Amresh, G., et al. "Evaluation of anti-inflammatory activity of Cissampelos pareira root in rats." J. Ethnopharmacol. 2007 Apr; 110(3): 526-31.
Adesina, S. K. “Studies on some plants used as anticonvulsants in Amerindian and African traditional medicine.” Fitoterapia.1982; 53: 147–62.

Cumaseba (Swartzia polyphylla)
Cumaseba is rich is flavonoids and isoflavones. It contains a significant amount of a phytoestrogen chemical called biochanin A which has been well studied and documented (over 150 studies published to date). This tree bark is used in Peru for pain, inflammation, and cramps.
Kole, L., et al. "Biochanin-A, an isoflavon, showed anti-proliferative and anti-inflammatory activities through the inhibition of iNOS expression, p38-MAPK and ATF-2 phosphorylation and blocking NF?B nuclear translocation." Eur J Pharmacol. 2011 Feb 25;653(1-3):8-15
Sithisarn, P., et al. "Differential antiviral and anti-inflammatory mechanisms of the flavonoids biochanin A and baicalein in H5N1 influenza A virus-infected cells." Antiviral Res. 2012 Oct 23.
Du Bois, J. L., et al. “Dihydrolicoisoflavone, a new isoflavanone from Swartzia polyphylla.” J. Nat. Prod. 1995: 58(4): 629-632.
Du Bois, J. L., et al. “Fereirinol, a new 3-hydroxyisoflavanone from Swartzia polyphylla.” J. Nat. Prod. 1996; 59(9): 902-903.
Rojas, R., et al. “Larvicidal, antimycobacterial and antifungal compounds from the bark of the Peruvian plant Swartzia polyphylla DC.” Chem. Pharm. Bull. 2006; 54(2): 278-279.

Tayuya (Cayaponia tayuya)
Tayuya contains novel cucurbitacins chemicals with documented antioxidant, anti-inflammatory and pain-relieving properties.
Escandell, J. M., et al. "Inhibition of delayed-type hypersensitivity by Cucurbitacin R through the curbing of lymphocyte proliferation and cytokine expression by means of nuclear factor AT translocation to the nucleus." J Pharmacol Exp Ther. 2010 Feb;332(2):352-63.
Aquila, S., et al. "Anti-inflammatory activity of flavonoids from Cayaponia tayuya roots." J Ethnopharmacol. 2009 Jan 21;121(2):333-7.
Escandell, J., et al. "Dihydrocucurbitacin B inhibits delayed type hypersensitivity reactions by suppressing lymphocyte proliferation." J Pharmacol Exp Ther. 2007 Sep;322(3):1261-8.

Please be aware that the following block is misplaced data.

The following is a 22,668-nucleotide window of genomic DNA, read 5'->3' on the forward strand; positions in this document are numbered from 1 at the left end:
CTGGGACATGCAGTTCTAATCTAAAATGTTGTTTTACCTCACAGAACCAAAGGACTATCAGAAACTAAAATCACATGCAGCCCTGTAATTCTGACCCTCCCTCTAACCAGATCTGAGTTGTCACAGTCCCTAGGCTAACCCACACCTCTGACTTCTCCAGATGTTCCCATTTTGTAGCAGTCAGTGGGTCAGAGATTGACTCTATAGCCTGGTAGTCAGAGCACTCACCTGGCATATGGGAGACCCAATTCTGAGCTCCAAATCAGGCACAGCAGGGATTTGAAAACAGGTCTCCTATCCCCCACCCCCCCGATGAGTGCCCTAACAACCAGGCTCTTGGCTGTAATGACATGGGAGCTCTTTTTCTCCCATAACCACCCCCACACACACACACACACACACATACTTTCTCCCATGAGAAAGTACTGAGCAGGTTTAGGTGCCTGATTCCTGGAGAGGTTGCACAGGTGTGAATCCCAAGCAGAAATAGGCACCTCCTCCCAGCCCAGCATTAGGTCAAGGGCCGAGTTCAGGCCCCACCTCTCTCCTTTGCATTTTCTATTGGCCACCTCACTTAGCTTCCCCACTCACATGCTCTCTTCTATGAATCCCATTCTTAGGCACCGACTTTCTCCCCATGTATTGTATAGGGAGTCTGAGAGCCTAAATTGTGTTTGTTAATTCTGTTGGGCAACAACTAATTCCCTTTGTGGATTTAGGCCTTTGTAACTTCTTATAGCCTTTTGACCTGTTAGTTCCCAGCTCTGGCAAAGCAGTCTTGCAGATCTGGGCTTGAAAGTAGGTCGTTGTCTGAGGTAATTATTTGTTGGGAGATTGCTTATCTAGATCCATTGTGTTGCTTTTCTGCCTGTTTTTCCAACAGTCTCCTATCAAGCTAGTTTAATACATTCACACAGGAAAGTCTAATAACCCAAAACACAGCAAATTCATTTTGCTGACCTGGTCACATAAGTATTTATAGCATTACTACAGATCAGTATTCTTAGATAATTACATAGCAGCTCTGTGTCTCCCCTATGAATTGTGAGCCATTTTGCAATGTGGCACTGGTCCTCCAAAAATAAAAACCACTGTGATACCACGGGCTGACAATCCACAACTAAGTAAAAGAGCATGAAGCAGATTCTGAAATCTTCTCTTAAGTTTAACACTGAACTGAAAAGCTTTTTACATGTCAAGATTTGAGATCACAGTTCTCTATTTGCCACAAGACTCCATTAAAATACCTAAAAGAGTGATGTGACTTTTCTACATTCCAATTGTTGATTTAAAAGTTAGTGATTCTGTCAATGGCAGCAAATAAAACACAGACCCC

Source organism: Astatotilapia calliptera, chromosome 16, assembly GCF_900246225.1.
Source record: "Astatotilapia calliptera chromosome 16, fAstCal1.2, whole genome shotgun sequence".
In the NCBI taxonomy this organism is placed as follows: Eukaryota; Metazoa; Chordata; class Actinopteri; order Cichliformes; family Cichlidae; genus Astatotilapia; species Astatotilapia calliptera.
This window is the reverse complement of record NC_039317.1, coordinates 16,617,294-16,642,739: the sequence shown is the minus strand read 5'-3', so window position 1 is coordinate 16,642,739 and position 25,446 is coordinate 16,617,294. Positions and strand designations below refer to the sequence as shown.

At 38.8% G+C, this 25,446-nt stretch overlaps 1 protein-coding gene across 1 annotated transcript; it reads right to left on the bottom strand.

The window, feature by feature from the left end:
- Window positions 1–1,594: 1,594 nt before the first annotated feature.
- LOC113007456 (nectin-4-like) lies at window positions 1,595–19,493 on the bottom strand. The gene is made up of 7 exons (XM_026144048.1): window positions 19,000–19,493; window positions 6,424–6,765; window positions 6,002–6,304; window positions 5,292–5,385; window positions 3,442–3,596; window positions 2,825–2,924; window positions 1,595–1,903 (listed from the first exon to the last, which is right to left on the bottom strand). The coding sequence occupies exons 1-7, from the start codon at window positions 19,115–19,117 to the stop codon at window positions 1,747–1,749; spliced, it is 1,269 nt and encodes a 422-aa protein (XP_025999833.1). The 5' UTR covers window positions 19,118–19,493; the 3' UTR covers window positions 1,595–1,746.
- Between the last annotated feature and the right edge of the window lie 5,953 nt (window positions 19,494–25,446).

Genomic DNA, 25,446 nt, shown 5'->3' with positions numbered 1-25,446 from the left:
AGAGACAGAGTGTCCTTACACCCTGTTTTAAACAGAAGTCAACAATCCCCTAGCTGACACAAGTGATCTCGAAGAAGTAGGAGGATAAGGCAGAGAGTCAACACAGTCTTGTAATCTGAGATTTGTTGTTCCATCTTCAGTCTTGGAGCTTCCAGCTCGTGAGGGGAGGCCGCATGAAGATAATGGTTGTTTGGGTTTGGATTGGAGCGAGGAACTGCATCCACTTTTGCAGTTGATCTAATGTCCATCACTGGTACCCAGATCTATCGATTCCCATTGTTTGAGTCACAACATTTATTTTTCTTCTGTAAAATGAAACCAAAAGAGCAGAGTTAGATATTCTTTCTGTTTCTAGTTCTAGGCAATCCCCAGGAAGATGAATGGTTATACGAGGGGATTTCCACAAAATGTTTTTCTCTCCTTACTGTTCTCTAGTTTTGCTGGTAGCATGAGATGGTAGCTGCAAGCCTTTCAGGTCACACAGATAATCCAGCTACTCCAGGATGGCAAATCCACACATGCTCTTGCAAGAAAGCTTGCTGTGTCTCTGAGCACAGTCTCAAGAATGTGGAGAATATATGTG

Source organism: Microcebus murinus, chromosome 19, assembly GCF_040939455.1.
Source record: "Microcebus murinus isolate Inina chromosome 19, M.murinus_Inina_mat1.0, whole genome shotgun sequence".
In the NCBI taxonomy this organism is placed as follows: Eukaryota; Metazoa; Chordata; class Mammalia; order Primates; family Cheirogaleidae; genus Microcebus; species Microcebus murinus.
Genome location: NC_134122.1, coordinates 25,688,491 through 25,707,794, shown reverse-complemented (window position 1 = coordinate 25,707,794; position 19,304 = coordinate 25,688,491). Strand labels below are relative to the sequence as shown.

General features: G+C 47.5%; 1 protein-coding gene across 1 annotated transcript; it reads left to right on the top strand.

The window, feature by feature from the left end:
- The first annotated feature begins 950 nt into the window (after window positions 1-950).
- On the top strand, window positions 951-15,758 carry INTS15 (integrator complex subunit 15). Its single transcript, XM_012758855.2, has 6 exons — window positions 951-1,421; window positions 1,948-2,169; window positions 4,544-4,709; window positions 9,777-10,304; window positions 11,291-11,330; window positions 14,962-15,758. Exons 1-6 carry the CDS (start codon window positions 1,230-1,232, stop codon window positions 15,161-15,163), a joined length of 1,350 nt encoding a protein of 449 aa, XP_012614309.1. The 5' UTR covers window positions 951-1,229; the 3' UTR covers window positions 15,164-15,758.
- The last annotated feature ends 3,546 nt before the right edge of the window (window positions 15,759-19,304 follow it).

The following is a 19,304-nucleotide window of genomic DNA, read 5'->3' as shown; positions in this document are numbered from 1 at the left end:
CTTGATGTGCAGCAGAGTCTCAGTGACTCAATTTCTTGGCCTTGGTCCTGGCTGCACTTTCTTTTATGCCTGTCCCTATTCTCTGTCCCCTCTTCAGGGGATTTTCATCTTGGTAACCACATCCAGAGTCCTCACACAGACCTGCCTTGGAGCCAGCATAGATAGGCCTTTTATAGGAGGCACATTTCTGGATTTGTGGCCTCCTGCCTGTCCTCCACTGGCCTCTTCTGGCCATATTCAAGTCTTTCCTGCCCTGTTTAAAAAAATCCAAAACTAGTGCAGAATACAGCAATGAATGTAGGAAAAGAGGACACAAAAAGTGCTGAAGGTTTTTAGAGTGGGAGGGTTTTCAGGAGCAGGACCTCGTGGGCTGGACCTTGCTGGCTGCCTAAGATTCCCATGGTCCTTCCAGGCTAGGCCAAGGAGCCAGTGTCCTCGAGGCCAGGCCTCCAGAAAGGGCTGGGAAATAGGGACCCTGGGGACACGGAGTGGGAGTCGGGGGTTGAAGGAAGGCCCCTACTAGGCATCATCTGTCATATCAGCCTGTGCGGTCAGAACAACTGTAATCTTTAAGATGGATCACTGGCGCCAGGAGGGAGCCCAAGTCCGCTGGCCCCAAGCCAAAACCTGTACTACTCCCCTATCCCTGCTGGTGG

Siqueira, J., et al. "Anti-inflammatory effects of a triterpenoid isolated from Wilbrandia ebracteata Cogn." Life Sci. 2007 Mar 20;80(15):1382-7.
Escandell, J. M., et al. "Cucurbitacin R reduces the inflammation and bone damage associated with adjuvant arthritis in Lewis rats by suppression of TNF-{alpha} in T lymphocytes and macrophages." J. Pharmacol. Exp. Ther. 2006 Feb; 532(1-2): 145-54.
Escandell, J. M., et al. “Dihydrocucurbitacin B, isolated from Cayaponia tayuya, reduces damage in adjuvant-induced arthritis.” Eur. J. Pharmacol. 2006 Feb; 532(1-2): 145-54.
Recio, M. C., et al. “Anti-inflammatory activity of two cucurbitacins isolated from Cayaponia tayuya roots.” Planta Med. 2004; 70(5): 414-20.
Himeno, E., et al. “Structures of cayaponosides A, B, C and D, glucosides of new nor-cucurbitacins in the roots of Cayaponia tayuya.” Chem. Pharm. Bull. (Tokyo) 1992; 40(10): 2885–87.
Ruppelt, B. M., et al. “Pharmacological screening of plants recommended by folk medicine as anti-snake venom—I. Analgesic and anti-inflammatory activities.” Mem. Inst. Oswaldo Cruz 1991; 86 (Suppl. 2): 203–5.
Rios, J. L., et al. “A study of the anti-inflammatory activity of Cayaponia tayuya root.” Fitoterapia 1990; 61(3): 275–78.
Faria, M. R. and E. P. Schenkel. “Caracterizacao de cucurbitacinas em especies vegetais cohecidas popularmente como taiuiá.” Ciencia e Cultura (São Paulo) 1987; 39: 970–73.
Bauer, R., et al. “Cucurbitacins and flavone C-glycosides from Cayaponia tayuya.” Phytochemisty. 1984: 1587–91.

Bellaco Caspi (Himatanthus sucuuba)
Brazilian researchers confirmed in 2000 that bellaco capsi evidenced significant anti-inflammatory and pain-relieving actions in laboratory animals (which also confirmed earlier anti-inflammatory research in 1978). In 2005 researchers documented its antispasmodic action. In Peru, this tree bark is used for menstrual disorders, for pain, and as an emmenagogue.
Rattmann, Y. et al. "Effects of alkaloids of Himatanthus lancifolius (Muell. Arg.) Woodson, Apocynaceae, on smooth muscle responsiveness." J. Ethnopharmacol. 2005 Sep; 100(3): 268-75.
de Lima, R., et al. "Database Survey of Anti-Inflammatory Plants in South America: A Review" Int J Mol Sci. 2011; 12(4): 2692–2749.
Lucetti, D., et al. "Anti-inflammatory effects and possible mechanism of action of lupeol acetate isolated from Himatanthus drasticus (Mart.) Plumel" J Inflamm (Lond) 2010; 7: 60.
Saleem, M. "Lupeol, A Novel Anti-inflammatory and Anti-cancer Dietary Triterpene" Cancer Lett. 2009 November 28; 285(2): 109–115.
Villegas, L., et al. "Evaluation of the wound-healing activity of selected traditional medicinal plants from Peru." J. Ethnopharmacol. 1997; 55: 193-200.
De Miranda, A. L., et al. "Anti-inflammatory and analgesic activities of the latex containing triterpenes from Himatanthus sucuuba." Planta Med. 2000; 66(3): 284-286.